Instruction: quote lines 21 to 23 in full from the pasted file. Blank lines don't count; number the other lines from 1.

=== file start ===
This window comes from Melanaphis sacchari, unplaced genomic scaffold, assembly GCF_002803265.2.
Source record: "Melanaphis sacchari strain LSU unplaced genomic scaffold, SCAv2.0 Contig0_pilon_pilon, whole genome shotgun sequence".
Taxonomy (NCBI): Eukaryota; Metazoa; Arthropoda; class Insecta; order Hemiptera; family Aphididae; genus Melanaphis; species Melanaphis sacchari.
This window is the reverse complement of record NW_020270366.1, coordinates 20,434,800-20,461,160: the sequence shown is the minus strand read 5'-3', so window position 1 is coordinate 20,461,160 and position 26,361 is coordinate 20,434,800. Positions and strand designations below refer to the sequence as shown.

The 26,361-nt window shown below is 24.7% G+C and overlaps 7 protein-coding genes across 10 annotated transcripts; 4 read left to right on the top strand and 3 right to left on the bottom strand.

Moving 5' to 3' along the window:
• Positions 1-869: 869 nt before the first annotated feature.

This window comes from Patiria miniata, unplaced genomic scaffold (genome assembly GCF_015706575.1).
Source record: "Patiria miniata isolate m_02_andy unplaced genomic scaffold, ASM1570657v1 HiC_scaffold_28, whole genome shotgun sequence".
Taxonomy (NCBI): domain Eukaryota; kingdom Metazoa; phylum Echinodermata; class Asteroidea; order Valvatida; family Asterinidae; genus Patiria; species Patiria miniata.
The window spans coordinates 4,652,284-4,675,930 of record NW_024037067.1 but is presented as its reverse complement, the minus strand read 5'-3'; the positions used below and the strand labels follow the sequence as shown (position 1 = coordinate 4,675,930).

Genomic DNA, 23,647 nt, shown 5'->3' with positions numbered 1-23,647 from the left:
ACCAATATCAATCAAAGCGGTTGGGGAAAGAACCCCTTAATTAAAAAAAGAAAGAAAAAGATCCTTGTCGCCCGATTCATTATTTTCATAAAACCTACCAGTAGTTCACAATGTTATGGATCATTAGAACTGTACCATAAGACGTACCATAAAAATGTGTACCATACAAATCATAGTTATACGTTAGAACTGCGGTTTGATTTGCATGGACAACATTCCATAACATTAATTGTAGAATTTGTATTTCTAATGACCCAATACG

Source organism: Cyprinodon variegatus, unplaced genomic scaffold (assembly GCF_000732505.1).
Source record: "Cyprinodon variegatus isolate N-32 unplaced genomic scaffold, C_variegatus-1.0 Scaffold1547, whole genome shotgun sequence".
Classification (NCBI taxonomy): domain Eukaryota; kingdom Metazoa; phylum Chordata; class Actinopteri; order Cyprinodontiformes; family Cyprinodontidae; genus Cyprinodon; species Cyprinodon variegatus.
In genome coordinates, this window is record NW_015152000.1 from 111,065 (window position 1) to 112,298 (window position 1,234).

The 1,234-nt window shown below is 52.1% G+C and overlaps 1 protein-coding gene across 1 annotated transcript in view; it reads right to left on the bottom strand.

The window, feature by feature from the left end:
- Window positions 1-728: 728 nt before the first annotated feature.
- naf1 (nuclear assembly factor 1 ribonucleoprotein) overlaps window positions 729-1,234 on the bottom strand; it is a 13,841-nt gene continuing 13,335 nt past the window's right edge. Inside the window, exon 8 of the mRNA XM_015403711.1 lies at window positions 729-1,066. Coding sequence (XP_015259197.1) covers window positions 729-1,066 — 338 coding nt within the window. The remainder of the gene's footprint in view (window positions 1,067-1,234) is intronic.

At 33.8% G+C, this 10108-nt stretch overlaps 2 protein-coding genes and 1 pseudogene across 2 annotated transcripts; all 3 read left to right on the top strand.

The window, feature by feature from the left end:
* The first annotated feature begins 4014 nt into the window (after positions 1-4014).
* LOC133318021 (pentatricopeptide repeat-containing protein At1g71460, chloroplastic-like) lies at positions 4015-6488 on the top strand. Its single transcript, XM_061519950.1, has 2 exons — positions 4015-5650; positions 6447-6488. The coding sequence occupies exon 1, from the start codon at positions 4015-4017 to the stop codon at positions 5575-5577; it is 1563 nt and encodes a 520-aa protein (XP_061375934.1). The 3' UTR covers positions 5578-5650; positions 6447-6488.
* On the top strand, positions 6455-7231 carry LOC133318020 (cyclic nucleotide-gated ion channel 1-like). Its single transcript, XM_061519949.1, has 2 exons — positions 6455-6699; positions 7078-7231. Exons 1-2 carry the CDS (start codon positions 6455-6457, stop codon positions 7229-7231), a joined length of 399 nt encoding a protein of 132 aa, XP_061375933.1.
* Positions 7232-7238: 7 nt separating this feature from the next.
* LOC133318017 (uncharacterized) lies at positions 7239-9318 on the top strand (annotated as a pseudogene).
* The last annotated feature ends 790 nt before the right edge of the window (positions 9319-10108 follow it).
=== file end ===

- naf1 (nuclear assembly factor 1 ribonucleoprotein) overlaps window positions 729-1,234 on the bottom strand; it is a 13,841-nt gene continuing 13,335 nt past the window's right edge. Inside the window, exon 8 of the mRNA XM_015403711.1 lies at window positions 729-1,066. Coding sequence (XP_015259197.1) covers window positions 729-1,066 — 338 coding nt within the window. The remainder of the gene's footprint in view (window positions 1,067-1,234) is intronic.

At 33.8% G+C, this 10108-nt stretch overlaps 2 protein-coding genes and 1 pseudogene across 2 annotated transcripts; all 3 read left to right on the top strand.

The window, feature by feature from the left end: